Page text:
Pen And Ink May Be The Next Sensor Sensation

Imagine a doctor writing a prescription on a diabetic patient’s hand or arm rather than a pad. Picture a shopper, with a few doodles of a special pen, instantly learning the level of insecticides and other pollutants on head of cabbage before purchasing it. Envision consumers having the ability to secure their possessions by merely drawing unique sensors on them. This all may be possible in the very near future.

University of California, San Diego nano engineers have created a tool they believe will allow anyone to build sensors, anywhere. The team mixes what they call bio-inks that react with several chemicals, including glucose. They fill off-the-shelf ballpoint pens with the inks and are able to draw sensors that measure glucose directly on human skin. These hand-drawn sensors can also measure pollution on leaves.

Surfaces and applications for the novel inks are not limited to skin and leaves and glucose measurement. The researchers believe sensors can be drawn on smart phones and other devices to create custom and inexpensive health monitors or on building walls to detect and monitor pollutants. They could also be used to detect explosives and poison agents in military and security apps.

The possibilities for use seem to be endless. According to the research-team leader, Joseph Wang, chairman of the Department of NanoEngineering, “Our new biocatalytic pen technology, based on novel enzymatic inks, holds considerable promise for a broad range of applications on site and in the field.” Wang also directs the Center for Wearable Sensors at UC San Diego.

Joseph Wang, chairman of the Department of NanoEngineering and Director of the Center for Wearable Sensors at University of California, San Diego

 

Initially, the obstacle was to create inks that are harmless to humans and plants while functioning as sensor electrodes and retaining these properties over long periods of time. The researchers used polyethylene glycol, commonly used as a binder in drug delivery applications, and graphite powder to enable conductivity. To ensure the ink would bind to surfaces, they added chitosan, an antibacterial agent used in bandages to reduce bleeding. To stabilize enzymes the inks will come in contact with, they used xylitol, a sugar substitute.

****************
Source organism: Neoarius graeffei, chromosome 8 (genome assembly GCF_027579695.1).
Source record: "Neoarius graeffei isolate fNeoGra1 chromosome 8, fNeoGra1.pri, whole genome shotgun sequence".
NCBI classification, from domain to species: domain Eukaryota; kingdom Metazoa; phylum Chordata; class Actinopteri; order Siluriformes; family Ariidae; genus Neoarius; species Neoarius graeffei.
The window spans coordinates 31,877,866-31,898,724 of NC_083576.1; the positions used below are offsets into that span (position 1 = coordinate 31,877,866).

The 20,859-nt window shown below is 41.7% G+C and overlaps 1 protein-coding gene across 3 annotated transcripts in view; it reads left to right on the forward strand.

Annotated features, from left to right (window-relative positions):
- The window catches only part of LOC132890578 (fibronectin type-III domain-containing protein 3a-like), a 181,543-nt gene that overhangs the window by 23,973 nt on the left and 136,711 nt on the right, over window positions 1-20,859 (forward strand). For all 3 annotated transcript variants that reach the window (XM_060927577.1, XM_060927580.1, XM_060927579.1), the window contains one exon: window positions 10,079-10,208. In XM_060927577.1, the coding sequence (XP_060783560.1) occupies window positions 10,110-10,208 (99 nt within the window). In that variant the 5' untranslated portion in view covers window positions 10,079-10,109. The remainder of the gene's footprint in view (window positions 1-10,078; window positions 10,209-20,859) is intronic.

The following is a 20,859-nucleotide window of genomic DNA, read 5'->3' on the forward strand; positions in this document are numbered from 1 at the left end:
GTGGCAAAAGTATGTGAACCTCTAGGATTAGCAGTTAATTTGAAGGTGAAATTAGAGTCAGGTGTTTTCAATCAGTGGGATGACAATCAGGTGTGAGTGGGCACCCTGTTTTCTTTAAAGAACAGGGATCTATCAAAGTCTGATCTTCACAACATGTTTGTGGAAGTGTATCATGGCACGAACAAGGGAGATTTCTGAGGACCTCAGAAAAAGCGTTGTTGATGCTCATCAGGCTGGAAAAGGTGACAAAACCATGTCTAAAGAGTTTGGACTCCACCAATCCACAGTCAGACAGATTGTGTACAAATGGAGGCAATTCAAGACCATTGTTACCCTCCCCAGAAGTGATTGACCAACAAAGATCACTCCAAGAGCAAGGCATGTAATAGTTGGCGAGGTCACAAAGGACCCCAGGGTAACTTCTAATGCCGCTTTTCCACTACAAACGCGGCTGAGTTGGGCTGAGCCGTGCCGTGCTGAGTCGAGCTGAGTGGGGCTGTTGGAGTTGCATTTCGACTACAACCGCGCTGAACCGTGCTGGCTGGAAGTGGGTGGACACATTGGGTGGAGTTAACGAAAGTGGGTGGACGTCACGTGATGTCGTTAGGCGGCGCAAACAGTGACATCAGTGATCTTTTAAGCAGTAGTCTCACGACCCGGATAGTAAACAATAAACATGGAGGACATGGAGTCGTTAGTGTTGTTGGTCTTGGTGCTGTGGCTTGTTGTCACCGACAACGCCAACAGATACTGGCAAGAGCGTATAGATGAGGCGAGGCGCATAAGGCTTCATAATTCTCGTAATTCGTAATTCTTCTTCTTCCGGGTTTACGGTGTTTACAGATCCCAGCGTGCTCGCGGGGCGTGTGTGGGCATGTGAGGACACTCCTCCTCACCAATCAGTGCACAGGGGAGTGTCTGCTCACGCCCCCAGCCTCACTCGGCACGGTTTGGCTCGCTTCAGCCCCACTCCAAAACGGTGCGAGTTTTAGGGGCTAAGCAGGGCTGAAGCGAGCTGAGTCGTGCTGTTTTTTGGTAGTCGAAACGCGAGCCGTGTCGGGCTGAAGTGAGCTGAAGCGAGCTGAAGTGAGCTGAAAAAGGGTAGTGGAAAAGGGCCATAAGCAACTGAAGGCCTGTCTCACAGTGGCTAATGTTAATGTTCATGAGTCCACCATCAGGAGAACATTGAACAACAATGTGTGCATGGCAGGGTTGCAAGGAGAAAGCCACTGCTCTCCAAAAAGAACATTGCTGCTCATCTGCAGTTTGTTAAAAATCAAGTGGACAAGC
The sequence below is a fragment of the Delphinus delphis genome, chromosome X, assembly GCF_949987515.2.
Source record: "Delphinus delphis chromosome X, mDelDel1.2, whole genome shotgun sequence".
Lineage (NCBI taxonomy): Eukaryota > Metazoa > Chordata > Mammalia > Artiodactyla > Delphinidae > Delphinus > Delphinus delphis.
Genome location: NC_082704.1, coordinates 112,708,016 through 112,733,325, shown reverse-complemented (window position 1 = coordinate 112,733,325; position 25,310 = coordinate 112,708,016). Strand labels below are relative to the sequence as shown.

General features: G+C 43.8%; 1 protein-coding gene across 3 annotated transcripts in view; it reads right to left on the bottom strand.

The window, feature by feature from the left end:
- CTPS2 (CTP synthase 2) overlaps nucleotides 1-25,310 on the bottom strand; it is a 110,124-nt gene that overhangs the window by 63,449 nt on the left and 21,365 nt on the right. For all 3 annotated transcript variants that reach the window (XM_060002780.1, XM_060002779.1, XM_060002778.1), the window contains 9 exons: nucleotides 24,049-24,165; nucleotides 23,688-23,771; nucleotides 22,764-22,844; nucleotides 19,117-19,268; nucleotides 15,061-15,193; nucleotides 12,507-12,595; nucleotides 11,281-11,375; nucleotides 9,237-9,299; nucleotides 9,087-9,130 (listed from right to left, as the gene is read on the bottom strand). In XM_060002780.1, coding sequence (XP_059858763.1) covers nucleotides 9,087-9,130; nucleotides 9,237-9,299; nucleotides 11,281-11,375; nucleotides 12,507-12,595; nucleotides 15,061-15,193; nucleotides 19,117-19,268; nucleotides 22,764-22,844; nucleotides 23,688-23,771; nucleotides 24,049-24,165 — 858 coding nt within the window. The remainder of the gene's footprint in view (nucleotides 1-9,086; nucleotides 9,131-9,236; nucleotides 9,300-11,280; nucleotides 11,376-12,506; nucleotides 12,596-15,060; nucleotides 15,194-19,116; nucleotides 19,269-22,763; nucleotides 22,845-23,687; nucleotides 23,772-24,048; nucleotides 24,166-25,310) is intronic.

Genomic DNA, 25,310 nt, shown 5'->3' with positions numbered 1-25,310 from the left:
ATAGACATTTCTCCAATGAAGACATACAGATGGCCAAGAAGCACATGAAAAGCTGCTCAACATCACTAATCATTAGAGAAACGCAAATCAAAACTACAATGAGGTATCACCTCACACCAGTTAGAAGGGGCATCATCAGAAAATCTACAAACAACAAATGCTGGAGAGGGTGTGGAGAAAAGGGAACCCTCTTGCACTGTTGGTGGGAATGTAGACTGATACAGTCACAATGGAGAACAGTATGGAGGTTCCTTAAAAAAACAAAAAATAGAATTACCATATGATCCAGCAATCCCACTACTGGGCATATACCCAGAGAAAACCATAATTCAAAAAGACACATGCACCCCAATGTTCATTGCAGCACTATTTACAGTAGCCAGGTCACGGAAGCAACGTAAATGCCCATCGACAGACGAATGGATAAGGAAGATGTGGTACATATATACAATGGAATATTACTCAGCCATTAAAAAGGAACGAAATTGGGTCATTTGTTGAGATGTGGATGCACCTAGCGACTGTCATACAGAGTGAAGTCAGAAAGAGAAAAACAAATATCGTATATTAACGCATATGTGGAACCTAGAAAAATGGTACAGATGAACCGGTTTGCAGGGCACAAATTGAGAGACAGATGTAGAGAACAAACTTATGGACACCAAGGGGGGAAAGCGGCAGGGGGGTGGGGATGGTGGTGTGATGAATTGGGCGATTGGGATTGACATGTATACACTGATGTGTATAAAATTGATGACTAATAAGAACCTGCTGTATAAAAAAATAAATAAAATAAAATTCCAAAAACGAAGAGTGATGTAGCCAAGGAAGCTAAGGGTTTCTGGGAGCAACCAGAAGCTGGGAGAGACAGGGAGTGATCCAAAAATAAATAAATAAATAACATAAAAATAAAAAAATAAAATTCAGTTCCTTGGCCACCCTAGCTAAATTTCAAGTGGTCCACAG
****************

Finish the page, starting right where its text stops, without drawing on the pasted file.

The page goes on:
In one test application, the engineers developed non-invasive glucose sensors in the form of temporary tattoos. Using a pen loaded with an ink that reacts to glucose, they drew reusable glucose-measuring sensors on a pattern printed on a transparent, flexible material with an electrode. They pricked a subject’s finger and put the blood sample on the sensor. The enzymatic ink reacted with glucose and the electrode sent the implulses to a glucose-measuring device. Researchers then wiped the pattern clean and drew on it again to take another measurement after the subject had eaten.

Estimates indicate that one pen contains enough ink to draw about 500 glucose sensor strips. Rather than a strip or patch, the sensors can be drawn directly on the skin and communicate with a Bluetooth-enabled device that controls electrodes to gather data.

Mentioned earlier, the special-ink pens can be used to draw sensors that detect pollutants and harmful chemicals on the spot. The sensors could be modified to react with many pollutants, including heavy metals or pesticides. The next phase of research includes connecting the sensors wirelessly to monitoring devices and observing how the sensors perform in harsh environments. Essentially, we will soon be able to draw our way out of anything. ~MD

For more details, visit:

http://joewang.ucsd.edu/index.php?option=com_content&task=view&id=17&Itemid=35

Email Joseph Wang: [email protected]

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